I strongly support the National Design Services Act because it promotes civic engagement and can make an impact and a difference in the careers of our young architects and emerging professionals all across the country. It provides student loan assistance for architects that contribute their design talents to community design centers (CDC) while exciting that next generation of architects to advocate for our profession. I agree that the cost of an architectural education has become costly, and upon completion of one’s education, a tremendous financial burden. The rising tuition costs and misrepresentations in the media of the value of an architectural degree have threatened the ability and desire of the next generation of architects to attend college.

The AIA can take a leadership role in supporting the next generation of architects by:

  • Continued government advocacy on behalf of the NDSA and championing strong grassroots efforts in our components to have our members lobby their members of Congress to support this legislation.
  • Components must engage with their universities and colleges and actively support the efforts of their community design centers that provide design services to the underserved and underrepresented.
  • If a component’s university or college does not have a CDC, work with them to develop a CDC to provide design services to the underserved and underrepresented.
  • Support the efforts of community college architectural programs as a start to one’s architectural education, and advocate for fair recognition of articulation agreements with universities and colleges.
  • Advocate for more co-op architectural education programs as a means to work experience and incomes for students, and support existing programs.
  • Support NCARB’s endorsement of licensure upon graduation as another avenue for licensure, which would allow for internship and licensing exams as part of the architectural curriculum.
  • Expand the efforts of the AIA Foundation’s scholarship program to fund the architectural education of our underrepresented students.

4. In what ways do you see the AIA more effectively educating the public on the importance of good design?

The AIA’s Repositioning effort can play a major role in how we educate the public on the importance of good design, as this effort has as its priorities:

    1. Elevate public awareness

    2. Advocate for the profession

    3. Create and expand the sharing of knowledge and expertise to ensure a prosperous future for our members

Never before have we needed this level of bold, visionary leadership to inspire architects to work together and build a better world for all people—through architecture.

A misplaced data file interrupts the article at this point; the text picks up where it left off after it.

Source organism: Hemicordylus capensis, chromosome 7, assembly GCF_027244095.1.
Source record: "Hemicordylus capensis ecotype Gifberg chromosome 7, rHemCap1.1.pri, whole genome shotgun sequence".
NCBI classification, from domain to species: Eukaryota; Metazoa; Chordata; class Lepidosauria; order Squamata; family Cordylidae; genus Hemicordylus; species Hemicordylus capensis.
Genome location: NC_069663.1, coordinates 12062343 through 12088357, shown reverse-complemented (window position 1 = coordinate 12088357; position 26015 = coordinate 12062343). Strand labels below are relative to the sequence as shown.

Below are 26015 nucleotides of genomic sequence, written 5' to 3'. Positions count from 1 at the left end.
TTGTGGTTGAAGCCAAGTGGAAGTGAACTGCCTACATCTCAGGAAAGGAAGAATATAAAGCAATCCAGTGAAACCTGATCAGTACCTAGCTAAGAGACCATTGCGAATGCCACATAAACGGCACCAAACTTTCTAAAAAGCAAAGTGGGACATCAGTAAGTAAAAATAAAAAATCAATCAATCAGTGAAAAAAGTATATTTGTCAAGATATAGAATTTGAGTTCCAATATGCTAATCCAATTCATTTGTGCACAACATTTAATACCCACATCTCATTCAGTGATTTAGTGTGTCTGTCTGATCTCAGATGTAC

To me, these words are our base plan to develop a strategy and a framework within the Institute and with our members to be the credible voice and the authoritative source for good design. It is our responsibility and duty to create architecture that is sensitive to our clients’ needs, and elevates their understanding and appreciation of good design. We as a profession must elevate the public’s awareness and appreciation of the benefits of good design with every project type we execute and build better communities for all people.

5. Much discussion continues to take place regarding the title of “intern.” With regard to titling and beyond, how would you propose the AIA take action to better describe and empower this essential demographic of our profession?

As a participant of the AIA 2014 Emerging Professionals Summit, I fully support the clear and poignant statement that “the term ‘intern’ has outlived its usefulness. We further declare that the isolated and unhealthy behavior of training and educating future architects should no longer be tolerated, and we assert that you join the community of architects from the day you begin architecture school. We affirm that the world needs architects with all their talents and career paths.”

For the AIA, the power will come for us stepping forward and defining the problem with the term, and identifying all the stakeholders and engaging them in the conversation. What is the right title--Architecture Graduate, Graduate Architect, Architect in Training? Well, I’m not sure. However, I do know that the AIA must commit the time and resources to address the titling issue as we move forward with repositioning, and make the change we need, and just do it!

As we move forward we must be prepared to work with NCARB and their member boards to be the champions for a new title to empower our emerging professionals and the next generation of architects. Thank you.